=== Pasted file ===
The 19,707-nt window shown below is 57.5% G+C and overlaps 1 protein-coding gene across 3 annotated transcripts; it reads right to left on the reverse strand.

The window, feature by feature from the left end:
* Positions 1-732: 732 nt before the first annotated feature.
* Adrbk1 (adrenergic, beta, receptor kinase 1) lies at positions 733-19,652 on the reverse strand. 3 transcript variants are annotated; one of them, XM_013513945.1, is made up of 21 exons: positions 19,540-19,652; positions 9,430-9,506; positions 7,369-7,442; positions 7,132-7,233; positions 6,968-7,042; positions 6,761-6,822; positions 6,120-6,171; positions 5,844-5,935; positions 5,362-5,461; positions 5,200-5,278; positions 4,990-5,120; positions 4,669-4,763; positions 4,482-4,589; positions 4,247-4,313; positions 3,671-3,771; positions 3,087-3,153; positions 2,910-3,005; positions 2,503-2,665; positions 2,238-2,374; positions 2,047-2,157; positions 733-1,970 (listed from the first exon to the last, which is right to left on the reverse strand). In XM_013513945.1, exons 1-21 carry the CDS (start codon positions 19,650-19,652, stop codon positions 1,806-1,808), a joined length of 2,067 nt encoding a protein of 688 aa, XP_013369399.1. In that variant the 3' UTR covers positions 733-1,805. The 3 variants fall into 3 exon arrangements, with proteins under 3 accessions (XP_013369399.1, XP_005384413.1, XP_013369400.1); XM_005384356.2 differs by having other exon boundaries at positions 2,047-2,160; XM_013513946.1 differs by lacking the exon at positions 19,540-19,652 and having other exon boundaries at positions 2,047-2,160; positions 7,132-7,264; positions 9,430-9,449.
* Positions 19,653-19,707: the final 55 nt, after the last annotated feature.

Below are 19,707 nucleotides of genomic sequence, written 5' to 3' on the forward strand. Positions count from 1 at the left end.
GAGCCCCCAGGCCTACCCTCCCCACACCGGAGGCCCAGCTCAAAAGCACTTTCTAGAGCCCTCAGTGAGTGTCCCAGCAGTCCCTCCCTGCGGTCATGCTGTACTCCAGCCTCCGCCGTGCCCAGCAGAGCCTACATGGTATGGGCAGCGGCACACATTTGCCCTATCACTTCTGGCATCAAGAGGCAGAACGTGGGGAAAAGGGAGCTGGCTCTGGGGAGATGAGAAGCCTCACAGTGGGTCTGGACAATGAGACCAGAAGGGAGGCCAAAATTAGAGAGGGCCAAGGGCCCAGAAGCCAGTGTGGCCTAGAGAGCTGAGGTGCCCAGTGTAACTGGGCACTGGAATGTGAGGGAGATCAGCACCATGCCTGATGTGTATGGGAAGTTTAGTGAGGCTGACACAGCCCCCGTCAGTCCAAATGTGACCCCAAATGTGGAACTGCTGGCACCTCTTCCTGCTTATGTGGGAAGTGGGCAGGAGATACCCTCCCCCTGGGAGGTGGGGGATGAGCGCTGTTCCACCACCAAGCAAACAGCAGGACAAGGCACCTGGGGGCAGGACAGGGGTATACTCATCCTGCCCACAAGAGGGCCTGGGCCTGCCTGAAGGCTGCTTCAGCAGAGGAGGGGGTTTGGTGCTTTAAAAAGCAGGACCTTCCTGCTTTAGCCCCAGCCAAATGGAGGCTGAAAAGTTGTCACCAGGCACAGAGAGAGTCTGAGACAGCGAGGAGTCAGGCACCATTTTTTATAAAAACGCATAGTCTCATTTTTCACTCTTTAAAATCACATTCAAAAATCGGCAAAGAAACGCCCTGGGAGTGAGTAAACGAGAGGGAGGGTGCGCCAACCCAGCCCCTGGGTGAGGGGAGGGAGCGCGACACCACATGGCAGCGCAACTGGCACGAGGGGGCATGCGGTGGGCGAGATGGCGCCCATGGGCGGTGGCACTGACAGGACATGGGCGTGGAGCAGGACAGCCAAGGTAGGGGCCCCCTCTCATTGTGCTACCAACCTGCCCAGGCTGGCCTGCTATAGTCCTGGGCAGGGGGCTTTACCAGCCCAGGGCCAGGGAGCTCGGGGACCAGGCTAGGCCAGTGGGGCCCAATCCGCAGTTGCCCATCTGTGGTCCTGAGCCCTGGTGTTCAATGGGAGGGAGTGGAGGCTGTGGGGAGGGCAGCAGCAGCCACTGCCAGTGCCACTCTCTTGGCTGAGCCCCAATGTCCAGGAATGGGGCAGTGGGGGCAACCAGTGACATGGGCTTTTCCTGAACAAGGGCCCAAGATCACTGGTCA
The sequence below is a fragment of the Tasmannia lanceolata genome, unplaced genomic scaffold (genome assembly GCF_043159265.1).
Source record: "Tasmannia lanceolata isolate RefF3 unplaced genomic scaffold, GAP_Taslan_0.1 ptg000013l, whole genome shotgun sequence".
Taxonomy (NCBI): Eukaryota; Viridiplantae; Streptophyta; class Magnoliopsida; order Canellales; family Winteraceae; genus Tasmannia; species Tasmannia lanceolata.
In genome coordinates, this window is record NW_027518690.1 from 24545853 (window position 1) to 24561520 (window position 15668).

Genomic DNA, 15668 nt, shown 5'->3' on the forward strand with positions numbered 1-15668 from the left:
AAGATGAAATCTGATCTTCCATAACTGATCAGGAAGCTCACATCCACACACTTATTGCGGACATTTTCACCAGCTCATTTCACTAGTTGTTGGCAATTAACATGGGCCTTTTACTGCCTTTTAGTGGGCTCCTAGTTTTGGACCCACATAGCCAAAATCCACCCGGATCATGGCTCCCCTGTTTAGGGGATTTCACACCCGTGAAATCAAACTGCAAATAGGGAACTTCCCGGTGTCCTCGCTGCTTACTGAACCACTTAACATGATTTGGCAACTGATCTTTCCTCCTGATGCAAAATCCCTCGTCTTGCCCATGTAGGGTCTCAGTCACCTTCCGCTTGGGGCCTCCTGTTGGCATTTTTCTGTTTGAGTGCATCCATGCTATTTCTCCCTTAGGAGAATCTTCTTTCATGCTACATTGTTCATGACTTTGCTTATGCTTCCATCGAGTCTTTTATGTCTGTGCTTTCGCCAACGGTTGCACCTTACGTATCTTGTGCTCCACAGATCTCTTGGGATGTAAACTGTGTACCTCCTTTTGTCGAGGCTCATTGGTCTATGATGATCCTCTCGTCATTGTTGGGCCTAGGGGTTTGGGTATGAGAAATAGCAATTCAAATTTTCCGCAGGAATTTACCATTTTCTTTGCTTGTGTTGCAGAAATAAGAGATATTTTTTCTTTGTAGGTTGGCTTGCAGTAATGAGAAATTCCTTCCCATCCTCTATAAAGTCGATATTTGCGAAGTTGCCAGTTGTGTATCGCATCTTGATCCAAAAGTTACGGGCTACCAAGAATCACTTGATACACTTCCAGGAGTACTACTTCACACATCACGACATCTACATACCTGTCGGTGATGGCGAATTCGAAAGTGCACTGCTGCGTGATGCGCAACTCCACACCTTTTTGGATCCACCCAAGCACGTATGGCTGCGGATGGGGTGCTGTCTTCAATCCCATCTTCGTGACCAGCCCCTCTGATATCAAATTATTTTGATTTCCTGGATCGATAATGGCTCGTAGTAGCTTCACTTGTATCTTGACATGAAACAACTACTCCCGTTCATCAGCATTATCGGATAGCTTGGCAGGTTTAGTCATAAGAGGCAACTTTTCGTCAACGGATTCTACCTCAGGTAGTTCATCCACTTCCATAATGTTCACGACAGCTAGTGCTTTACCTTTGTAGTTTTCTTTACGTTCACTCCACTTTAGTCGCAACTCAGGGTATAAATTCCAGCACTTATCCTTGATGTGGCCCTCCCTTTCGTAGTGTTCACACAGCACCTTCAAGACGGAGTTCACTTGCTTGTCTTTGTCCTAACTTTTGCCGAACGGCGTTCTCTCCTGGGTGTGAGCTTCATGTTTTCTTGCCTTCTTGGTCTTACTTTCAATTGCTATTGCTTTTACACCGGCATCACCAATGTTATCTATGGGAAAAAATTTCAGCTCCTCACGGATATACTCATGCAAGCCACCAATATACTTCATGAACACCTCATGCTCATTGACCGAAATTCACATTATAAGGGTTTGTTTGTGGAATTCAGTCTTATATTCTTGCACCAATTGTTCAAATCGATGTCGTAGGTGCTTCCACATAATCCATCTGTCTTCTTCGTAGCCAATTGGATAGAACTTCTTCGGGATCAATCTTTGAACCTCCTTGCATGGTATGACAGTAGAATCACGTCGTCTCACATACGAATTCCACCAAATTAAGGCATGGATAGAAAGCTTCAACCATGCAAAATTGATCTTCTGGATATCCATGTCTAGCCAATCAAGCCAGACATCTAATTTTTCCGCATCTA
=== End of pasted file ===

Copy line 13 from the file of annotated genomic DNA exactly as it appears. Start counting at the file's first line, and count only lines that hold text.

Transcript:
AAGATGAAATCTGATCTTCCATAACTGATCAGGAAGCTCACATCCACACACTTATTGCGGACATTTTCACCAGCTCATTTCACTAGTTGTTGGCAATTAACATGGGCCTTTTACTGCCTTTTAGTGGGCTCCTAGTTTTGGACCCACATAGCCAAAATCCACCCGGATCATGGCTCCCCTGTTTAGGGGATTTCACACCCGTGAAATCAAACTGCAAATAGGGAACTTCCCGGTGTCCTCGCTGCTTACTGAACCACTTAACATGATTTGGCAACTGATCTTTCCTCCTGATGCAAAATCCCTCGTCTTGCCCATGTAGGGTCTCAGTCACCTTCCGCTTGGGGCCTCCTGTTGGCATTTTTCTGTTTGAGTGCATCCATGCTATTTCTCCCTTAGGAGAATCTTCTTTCATGCTACATTGTTCATGACTTTGCTTATGCTTCCATCGAGTCTTTTATGTCTGTGCTTTCGCCAACGGTTGCACCTTACGTATCTTGTGCTCCACAGATCTCTTGGGATGTAAACTGTGTACCTCCTTTTGTCGAGGCTCATTGGTCTATGATGATCCTCTCGTCATTGTTGGGCCTAGGGGTTTGGGTATGAGAAATAGCAATTCAAATTTTCCGCAGGAATTTACCATTTTCTTTGCTTGTGTTGCAGAAATAAGAGATATTTTTTCTTTGTAGGTTGGCTTGCAGTAATGAGAAATTCCTTCCCATCCTCTATAAAGTCGATATTTGCGAAGTTGCCAGTTGTGTATCGCATCTTGATCCAAAAGTTACGGGCTACCAAGAATCACTTGATACACTTCCAGGAGTACTACTTCACACATCACGACATCTACATACCTGTCGGTGATGGCGAATTCGAAAGTGCACTGCTGCGTGATGCGCAACTCCACACCTTTTTGGATCCACCCAAGCACGTATGGCTGCGGATGGGGTGCTGTCTTCAATCCCATCTTCGTGACCAGCCCCTCTGATATCAAATTATTTTGATTTCCTGGATCGATAATGGCTCGTAGTAGCTTCACTTGTATCTTGACATGAAACAACTACTCCCGTTCATCAGCATTATCGGATAGCTTGGCAGGTTTAGTCATAAGAGGCAACTTTTCGTCAACGGATTCTACCTCAGGTAGTTCATCCACTTCCATAATGTTCACGACAGCTAGTGCTTTACCTTTGTAGTTTTCTTTACGTTCACTCCACTTTAGTCGCAACTCAGGGTATAAATTCCAGCACTTATCCTTGATGTGGCCCTCCCTTTCGTAGTGTTCACACAGCACCTTCAAGACGGAGTTCACTTGCTTGTCTTTGTCCTAACTTTTGCCGAACGGCGTTCTCTCCTGGGTGTGAGCTTCATGTTTTCTTGCCTTCTTGGTCTTACTTTCAATTGCTATTGCTTTTACACCGGCATCACCAATGTTATCTATGGGAAAAAATTTCAGCTCCTCACGGATATACTCATGCAAGCCACCAATATACTTCATGAACACCTCATGCTCATTGACCGAAATTCACATTATAAGGGTTTGTTTGTGGAATTCAGTCTTATATTCTTGCACCAATTGTTCAAATCGATGTCGTAGGTGCTTCCACATAATCCATCTGTCTTCTTCGTAGCCAATTGGATAGAACTTCTTCGGGATCAATCTTTGAACCTCCTTGCATGGTATGACAGTAGAATCACGTCGTCTCACATACGAATTCCACCAAATTAAGGCATGGATAGAAAGCTTCAACCATGCAAAATTGATCTTCTGGATATCCATGTCTAGCCAATCAAGCCAGACATCTAATTTTTCCGCATCTA